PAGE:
But imitation can only get you so far to making it, because, well, after all, I wasn’t born in Liverpool and can’t sing worth a damn.   The goal is only to model others insomuch as we learn who we are, what feels right and good, and matches whatever inherent predilections we might have.   To truly conquer diffidence, you need more tools in your toolbox.

I tried implosion, in which you force yourself to face your worst fears directly by brass knuckling it, and systematic desensitization, where bit by bit you pair relaxation with your fears. I became so good at relaxing that after my first year as a psychologist at a day treatment center for children with emotional disturbances I was voted the person the staff “most wanted to go through a crisis with.”   I was really hoping to get “best dressed” that year, but I had to settle with the former.

Hypnosis helped as well, although those effects were serendipitous outcomes of my work with clients.   I would use the prompt of having my clients press their thumb against their index finger, and gently squeeze them together in order to trigger a relaxed state that we had previously practiced, and after a while I would begin to recognize when I was tense because I would look down at my hand and notice my own thumb and index finger pressing together.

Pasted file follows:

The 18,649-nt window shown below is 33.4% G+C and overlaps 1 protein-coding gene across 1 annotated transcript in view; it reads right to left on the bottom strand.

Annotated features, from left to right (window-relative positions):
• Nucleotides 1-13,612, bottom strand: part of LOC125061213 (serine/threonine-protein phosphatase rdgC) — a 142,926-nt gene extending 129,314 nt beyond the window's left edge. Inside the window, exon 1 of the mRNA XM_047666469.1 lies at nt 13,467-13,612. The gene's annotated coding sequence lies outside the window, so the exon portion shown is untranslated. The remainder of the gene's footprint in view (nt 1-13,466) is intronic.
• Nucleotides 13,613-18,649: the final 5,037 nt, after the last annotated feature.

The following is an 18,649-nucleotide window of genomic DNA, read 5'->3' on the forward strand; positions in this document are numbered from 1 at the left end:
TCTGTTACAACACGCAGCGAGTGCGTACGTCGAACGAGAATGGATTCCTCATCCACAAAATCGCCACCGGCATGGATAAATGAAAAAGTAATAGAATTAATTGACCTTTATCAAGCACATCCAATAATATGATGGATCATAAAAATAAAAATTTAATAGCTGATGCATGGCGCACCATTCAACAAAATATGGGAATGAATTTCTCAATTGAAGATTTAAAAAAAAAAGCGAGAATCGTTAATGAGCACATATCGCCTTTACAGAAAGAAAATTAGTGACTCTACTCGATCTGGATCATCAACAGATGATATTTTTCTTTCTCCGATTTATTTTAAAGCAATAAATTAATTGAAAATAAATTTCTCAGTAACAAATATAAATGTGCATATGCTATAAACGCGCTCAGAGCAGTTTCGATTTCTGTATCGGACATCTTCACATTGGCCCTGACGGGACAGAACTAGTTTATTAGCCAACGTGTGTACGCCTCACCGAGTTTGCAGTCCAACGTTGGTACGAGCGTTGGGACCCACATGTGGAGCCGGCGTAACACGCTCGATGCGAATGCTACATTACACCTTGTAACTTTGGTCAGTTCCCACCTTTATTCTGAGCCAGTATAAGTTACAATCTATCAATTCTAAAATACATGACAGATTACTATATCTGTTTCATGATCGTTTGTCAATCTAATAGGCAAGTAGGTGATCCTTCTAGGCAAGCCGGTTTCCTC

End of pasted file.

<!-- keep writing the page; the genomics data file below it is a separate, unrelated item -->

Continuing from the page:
The encouragement of angels helped as well. As an intern at a large state mental hospital, I was required to attend case conferences in which the staff sat around in a circle discussing a patient.   Once, after having attended multiple conferences and never daring to speak, I meekly raised my hand (unnecessarily) and made a soft-spoken comment in spite of my rapid heartbeat.   After the meeting, the kind charge nurse came up to me, and undoubtedly out of some maternal instinct not normally found within miles from a psychiatric hospital, told me that she really appreciated what I had to say at the meeting.   It was sweet and simple, but that small kindness went a long way, given that I remember it so well now 40 years later.

I do believe, along with Eliot, that the goal of this one wild and precious life is to return to the starting point and know that place for the first time.   If I did return to that beginning, I might find myself hiding behind the couch again, or at least finding my own temenos and settling into that feeling of comfort and safety.   In some ways, retreating into my favorite chair at home, my car, my workshop, and my office are all little corners in which my five-year-old self hides.  But I think I have traveled too far, been scratched and bitten too many times in this life, to reach into a dark place to grab a terrified cat.   But who knows?   I pretty much licked that shyness thing, so maybe anything’s possible.

 

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2 thoughts on “Faking It

  1. Ira, i was with you all the way on this post until you said “…and can’t sign worth a damn”.
    I don’t know much but I can say that when you sing, the angels take a seat and kvell like the rest of us. You and your voice, are a gift to us all.

  2. Ira, I was honored to be one of your friends in high school. Our friendship continues to be a source of much happiness. May G-d bless you richly, my friend.